WE ARE THE 99%. LET’S GET WALL STREET OUT OF OUR HEALTHCARE!
JOIN US TO TESTIFY ABOUT:
- Insurance companies interfering in your care
- Being denied or putting off care
- Struggling to pay for necessary care
- Not having health insurance
- Worrying about keeping insurance for your family
- Not being able to see the doctor of your choice
- Dealing with the mountains of paperwork & red tape
HEALTHCARE FOR PEOPLE, NOT PROFIT!
Organized by the Alachua County Labor Party in solidarity with Occupy Wall Street and Occupy Gainesville. To testify or for more info, call 352-375-2832 or visit www.floridalaborparty.org.
By Juan Cole
The real scandal around the endowment by the Koch brothers of two chairs at Florida State University is that state universities now have to seek such outside money and accept strings. The reason they have to do so is that many state legislatures have chosen not to have state universities any more. At many “state universities” the state contribution to the general operating fund is less than 20 percent, falling toward 10 percent. Continue reading
by the Rural Women’s Health Project
In Florida, every county has the “Secure Communities” program. “Secure Communities,” or S-Comm, is a euphemism for law enforcement taking on the role of immigration officers, verifying the legal status of everyone brought in for questioning or charges, even women who are the victims of domestic violence or those who are victims of other crimes. Continue reading
By David Meggyesy and Dave Zirin
In 1987 Tex Schramm, then general manager of the Dallas Cowboys, told Gene Upshaw, executive director of the NFL Players Association (NFLPA), “Gene, here’s what you have to understand: we’re the ranchers and you’re the cattle, and we can always get more cattle.” Schramm’s statement perfectly reflects the arrogance of NFL owners and how they view player-employees and the collective bargaining game. It has been pointed out many times that the major sports leagues reflect the structure and operations of major corporations. In corporations, employees are essentially viewed as exploitable commodities and replaceable parts. It’s the same for professional athletes. Continue reading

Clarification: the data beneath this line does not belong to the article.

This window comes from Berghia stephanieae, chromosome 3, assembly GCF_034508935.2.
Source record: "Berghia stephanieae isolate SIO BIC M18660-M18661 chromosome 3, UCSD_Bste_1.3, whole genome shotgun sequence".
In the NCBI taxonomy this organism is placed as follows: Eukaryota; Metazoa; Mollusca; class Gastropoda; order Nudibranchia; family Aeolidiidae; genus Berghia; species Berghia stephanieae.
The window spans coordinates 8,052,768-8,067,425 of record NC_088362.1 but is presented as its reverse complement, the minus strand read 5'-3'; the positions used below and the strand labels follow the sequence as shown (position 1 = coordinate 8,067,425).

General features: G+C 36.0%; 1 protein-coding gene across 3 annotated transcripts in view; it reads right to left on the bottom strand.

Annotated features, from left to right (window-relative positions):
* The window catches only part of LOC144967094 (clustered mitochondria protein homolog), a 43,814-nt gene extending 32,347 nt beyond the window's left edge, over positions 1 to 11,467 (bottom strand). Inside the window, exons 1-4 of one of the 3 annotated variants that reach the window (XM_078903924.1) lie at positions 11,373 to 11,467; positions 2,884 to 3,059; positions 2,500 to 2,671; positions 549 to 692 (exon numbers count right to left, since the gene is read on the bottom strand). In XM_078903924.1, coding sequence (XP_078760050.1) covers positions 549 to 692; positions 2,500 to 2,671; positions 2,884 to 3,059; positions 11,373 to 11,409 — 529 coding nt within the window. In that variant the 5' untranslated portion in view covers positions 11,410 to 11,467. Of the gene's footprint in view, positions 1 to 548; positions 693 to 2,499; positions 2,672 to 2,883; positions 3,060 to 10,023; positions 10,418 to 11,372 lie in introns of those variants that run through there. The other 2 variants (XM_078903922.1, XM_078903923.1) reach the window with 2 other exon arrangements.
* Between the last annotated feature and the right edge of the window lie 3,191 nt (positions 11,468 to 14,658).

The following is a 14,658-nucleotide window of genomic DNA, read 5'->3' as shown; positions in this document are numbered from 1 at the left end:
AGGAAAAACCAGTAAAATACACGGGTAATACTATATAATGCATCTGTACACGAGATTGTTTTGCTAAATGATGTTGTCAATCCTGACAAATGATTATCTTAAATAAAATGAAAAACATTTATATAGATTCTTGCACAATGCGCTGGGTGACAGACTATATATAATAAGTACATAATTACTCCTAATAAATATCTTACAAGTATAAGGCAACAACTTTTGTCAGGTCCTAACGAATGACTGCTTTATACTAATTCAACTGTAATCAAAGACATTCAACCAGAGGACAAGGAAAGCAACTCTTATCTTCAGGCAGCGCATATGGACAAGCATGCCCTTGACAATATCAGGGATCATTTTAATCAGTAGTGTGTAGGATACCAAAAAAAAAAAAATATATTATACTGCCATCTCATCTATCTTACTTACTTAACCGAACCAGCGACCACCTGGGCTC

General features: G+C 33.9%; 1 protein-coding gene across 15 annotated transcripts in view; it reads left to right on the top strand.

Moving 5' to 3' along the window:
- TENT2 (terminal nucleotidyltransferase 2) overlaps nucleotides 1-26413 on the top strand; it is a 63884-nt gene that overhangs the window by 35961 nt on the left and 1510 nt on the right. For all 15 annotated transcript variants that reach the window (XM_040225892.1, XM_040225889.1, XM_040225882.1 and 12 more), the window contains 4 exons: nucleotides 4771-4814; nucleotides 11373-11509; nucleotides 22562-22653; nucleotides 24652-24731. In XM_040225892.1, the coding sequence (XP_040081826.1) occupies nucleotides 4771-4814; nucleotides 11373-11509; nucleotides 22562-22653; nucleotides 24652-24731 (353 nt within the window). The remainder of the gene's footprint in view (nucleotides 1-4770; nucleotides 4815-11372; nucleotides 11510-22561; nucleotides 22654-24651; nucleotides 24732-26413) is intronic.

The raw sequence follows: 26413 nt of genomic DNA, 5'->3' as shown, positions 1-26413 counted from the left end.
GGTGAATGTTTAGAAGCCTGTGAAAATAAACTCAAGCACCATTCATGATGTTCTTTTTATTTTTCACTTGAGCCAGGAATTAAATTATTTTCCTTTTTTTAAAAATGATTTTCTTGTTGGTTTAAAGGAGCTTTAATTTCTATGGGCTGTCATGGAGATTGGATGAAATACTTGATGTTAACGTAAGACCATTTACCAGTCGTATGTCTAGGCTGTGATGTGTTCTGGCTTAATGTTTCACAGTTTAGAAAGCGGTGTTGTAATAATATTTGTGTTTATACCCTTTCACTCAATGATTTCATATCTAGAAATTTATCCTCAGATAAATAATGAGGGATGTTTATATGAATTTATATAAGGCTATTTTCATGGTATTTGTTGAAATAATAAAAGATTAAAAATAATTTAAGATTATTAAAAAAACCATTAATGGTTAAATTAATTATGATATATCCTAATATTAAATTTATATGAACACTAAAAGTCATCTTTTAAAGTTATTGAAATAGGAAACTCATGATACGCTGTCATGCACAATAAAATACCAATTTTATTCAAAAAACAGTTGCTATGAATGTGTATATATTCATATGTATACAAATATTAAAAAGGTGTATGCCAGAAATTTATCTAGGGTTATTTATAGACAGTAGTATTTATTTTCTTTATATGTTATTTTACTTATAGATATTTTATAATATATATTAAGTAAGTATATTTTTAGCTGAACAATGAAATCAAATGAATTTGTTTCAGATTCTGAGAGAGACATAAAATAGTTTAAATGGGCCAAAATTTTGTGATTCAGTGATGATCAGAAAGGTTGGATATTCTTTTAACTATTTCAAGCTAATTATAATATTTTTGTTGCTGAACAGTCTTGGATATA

transcript edited by Pierce Butler
This is the fourth in a continuing series of excerpts from transcripts in the collection of the Samuel Proctor Oral History Program at the University of Florida. A lifelong civil rights activist, Dan Harmeling still lives in Gainesville. He was interviewed by Marna Weston on February 13, 2009. Continue reading
Stop the Machine! Create a New World! What is the machine? Corporatism and militarism. What new world is possible? One in which people’s needs are more important than corporate profits, in which we unite our struggles for jobs, education, housing, healthcare and human rights, in which we are freed to implement solutions for a peaceful, just and sustainable world.
October 2011 marks the 10th anniversary of the US’s invasion of Afghanistan. On Oct. 6, individuals and organizations that promote peace and justice will join together in the October 2011 Movement in Freedom Plaza in Washington, DC. Hundreds of organizations around the country are involved in the planning of this peaceful and sustained occupation, which they hope will turn into our Tahrir Square, Cairo or the next Madison, WI.
Gainesville is organizing a group; for more info on travel information and the local plan, contact John Fullerton with Gainesville Veterans for Peace at email@example.com.
For more info visit www.october2011.org.
“It took over 4 1/2 years to win this case!” said Cisco Torres.